The once-in-a-decade redistricting process has taken the nation’s already-polarized congressional map and — you guessed it! — made it even more polarized, says a new study from the nonpartisan election reform group Fair Vote…
…The result is that the blue districts will, almost without fail, elect liberal Democrats, while the red districts will, almost without fail, elect conservative Republicans. And because these members basically need to please only one side of the aisle to win reelection, their incentive is to toe the party line just about 100 percent of the time.
Does redistricting makes the parties in Congress more polarized? No. If you want the simplest evidence, consider that polarization in the never-redistricted Senate mirrors that in the House. If you want more sophisticated evidence, here, via Josh’s earlier post, are political scientists Nolan McCarty, Keith Poole and Howard Rosenthal (gated, earlier ungated version):
Both pundits and scholars have blamed increasing levels of partisan conflict and polarization in Congress on the effects of partisan gerrymandering. We assess whether there is a strong causal relationship between congressional districting and polarization. We find very little evidence for such a link. First, we show that congressional polarization is primarily a function of the differences in how Democrats and Republicans represent the same districts rather than a function of which districts each party represents or the distribution of constituency preferences. Second, we conduct simulations to gauge the level of polarization under various “neutral” districting procedures. We find that the actual levels of polarization are not much higher than those produced by the simulations. We do find that gerrymandering has increased the Republican seat share in the House; however, this increase is not an important source of polarization.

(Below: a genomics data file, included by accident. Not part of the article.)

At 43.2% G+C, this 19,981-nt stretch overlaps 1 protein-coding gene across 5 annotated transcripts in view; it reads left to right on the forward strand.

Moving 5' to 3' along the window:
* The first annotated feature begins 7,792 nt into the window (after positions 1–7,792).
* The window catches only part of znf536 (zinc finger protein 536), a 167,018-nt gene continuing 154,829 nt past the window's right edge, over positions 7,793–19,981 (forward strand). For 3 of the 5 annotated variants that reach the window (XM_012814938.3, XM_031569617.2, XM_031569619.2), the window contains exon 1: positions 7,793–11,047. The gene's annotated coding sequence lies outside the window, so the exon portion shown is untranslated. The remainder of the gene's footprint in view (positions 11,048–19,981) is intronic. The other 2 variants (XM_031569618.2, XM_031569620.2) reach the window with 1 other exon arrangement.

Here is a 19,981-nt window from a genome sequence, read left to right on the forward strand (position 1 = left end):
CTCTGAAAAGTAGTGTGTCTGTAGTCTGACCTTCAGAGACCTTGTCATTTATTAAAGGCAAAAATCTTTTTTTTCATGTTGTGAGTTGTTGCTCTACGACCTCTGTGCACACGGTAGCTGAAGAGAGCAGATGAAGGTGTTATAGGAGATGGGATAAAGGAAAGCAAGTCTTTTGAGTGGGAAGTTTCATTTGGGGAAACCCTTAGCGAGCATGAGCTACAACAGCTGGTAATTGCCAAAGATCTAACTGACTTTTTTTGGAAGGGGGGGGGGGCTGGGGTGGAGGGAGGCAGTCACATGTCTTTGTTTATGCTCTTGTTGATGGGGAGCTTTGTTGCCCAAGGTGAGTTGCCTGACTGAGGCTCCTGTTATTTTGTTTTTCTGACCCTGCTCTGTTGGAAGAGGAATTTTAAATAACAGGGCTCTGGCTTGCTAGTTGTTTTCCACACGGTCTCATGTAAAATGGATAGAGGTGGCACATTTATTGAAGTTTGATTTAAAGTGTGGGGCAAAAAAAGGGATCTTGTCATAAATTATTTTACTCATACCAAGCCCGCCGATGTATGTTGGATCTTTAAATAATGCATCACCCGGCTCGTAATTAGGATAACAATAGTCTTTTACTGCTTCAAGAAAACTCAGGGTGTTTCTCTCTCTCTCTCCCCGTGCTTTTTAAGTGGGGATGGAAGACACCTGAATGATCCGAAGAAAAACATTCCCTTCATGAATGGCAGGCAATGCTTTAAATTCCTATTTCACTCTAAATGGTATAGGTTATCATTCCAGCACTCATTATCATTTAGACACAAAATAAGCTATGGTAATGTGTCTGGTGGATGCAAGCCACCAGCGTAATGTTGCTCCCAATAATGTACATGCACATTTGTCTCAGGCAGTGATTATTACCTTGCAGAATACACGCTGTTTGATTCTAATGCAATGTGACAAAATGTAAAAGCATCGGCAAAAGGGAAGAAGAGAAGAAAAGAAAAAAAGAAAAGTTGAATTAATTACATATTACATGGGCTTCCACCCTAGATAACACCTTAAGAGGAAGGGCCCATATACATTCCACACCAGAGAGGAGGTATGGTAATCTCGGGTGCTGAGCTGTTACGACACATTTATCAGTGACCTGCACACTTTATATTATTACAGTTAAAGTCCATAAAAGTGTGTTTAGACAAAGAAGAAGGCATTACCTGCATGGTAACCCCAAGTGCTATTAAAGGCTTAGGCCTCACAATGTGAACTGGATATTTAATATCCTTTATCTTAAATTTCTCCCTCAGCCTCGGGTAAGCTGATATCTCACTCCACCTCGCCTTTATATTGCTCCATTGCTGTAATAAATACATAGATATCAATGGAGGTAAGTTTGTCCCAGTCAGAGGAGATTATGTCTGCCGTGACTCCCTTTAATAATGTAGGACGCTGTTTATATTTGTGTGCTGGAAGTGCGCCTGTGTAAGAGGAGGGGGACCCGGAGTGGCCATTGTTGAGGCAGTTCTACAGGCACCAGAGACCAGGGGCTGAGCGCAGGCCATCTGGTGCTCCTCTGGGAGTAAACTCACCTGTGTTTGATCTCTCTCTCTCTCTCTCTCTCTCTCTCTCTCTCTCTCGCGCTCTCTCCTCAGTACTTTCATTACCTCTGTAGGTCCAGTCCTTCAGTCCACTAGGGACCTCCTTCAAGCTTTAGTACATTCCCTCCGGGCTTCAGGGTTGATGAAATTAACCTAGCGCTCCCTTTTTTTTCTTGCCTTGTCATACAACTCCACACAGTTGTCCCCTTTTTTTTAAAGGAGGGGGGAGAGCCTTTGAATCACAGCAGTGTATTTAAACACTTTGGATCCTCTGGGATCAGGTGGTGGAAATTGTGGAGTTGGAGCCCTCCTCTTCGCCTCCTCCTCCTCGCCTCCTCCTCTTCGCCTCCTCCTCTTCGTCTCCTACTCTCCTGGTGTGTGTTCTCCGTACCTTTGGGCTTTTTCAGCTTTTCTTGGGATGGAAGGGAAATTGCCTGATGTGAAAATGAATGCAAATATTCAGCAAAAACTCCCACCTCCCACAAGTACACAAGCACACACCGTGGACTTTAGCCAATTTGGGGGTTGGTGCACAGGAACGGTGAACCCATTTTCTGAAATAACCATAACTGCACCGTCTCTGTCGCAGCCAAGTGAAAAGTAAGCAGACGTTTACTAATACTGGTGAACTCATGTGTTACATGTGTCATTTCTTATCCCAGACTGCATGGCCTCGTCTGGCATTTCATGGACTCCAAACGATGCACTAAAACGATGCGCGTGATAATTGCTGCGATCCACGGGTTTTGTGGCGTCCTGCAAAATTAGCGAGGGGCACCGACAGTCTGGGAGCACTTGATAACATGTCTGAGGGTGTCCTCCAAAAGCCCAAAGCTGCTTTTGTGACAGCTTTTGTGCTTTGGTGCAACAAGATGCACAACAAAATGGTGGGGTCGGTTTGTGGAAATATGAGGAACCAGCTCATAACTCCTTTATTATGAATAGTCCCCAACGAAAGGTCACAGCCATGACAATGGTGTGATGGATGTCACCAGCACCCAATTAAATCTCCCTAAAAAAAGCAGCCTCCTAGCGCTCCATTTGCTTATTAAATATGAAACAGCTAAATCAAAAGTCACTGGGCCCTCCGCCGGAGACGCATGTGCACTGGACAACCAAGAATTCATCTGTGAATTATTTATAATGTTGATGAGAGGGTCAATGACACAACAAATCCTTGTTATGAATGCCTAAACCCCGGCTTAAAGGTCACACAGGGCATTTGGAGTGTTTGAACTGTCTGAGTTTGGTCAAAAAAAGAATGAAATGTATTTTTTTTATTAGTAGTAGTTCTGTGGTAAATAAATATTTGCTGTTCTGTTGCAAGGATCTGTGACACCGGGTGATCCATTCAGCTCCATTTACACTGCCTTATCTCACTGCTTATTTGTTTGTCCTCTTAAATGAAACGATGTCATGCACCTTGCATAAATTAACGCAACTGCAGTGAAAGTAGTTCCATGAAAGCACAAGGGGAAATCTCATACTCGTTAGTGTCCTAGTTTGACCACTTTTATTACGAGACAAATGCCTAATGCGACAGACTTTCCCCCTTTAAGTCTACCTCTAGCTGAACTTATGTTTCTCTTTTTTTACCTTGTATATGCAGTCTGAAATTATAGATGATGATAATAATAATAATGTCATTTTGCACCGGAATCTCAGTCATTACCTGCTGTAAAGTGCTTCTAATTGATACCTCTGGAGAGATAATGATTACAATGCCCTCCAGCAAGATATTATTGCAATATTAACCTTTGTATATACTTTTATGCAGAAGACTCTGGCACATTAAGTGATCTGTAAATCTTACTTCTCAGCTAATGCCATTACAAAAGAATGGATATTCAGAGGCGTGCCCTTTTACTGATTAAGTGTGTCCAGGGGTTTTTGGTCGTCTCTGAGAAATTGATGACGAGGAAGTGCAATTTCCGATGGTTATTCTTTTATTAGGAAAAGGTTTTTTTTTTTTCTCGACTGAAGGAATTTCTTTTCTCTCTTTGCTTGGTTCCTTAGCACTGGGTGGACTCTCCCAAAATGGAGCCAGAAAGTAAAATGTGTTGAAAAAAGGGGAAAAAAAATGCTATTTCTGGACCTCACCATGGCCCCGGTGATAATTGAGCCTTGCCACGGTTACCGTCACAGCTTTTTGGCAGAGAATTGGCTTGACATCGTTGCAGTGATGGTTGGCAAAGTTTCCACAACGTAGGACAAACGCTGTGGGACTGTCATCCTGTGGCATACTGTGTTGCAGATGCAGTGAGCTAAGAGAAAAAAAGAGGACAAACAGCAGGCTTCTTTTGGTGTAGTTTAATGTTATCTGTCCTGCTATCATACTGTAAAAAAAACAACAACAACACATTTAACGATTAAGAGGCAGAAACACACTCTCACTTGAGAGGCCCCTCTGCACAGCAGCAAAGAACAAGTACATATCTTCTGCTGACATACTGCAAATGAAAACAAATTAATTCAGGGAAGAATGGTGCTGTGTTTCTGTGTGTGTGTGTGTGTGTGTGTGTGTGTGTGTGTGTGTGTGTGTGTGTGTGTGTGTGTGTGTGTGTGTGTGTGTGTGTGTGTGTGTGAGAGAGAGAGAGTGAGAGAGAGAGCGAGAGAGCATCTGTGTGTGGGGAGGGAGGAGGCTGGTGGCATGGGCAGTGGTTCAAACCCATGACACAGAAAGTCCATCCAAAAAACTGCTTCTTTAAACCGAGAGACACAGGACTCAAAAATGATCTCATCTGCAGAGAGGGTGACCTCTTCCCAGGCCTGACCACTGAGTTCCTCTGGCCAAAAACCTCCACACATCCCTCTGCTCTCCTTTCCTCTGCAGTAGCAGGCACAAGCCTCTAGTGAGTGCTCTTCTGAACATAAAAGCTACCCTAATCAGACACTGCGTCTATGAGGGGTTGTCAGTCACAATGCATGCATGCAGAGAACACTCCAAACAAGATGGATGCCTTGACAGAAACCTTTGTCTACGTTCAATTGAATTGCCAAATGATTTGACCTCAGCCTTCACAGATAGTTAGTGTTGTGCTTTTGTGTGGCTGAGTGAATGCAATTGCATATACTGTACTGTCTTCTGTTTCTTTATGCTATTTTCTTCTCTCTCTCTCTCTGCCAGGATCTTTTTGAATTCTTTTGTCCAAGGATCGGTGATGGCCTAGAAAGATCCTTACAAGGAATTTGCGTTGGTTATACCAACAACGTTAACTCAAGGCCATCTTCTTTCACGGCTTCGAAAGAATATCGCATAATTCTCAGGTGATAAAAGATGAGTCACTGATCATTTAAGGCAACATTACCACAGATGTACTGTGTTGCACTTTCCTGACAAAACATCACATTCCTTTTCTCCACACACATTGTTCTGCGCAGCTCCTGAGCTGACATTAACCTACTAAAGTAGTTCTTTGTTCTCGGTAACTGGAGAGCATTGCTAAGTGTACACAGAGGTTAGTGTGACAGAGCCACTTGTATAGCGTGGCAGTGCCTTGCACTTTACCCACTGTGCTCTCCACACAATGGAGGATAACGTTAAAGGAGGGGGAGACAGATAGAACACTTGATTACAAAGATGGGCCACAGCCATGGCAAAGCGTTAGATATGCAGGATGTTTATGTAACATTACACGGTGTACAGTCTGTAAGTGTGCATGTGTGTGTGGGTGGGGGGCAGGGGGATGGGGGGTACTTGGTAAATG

Die, zombie, die!
(Earlier posts in this series are here.)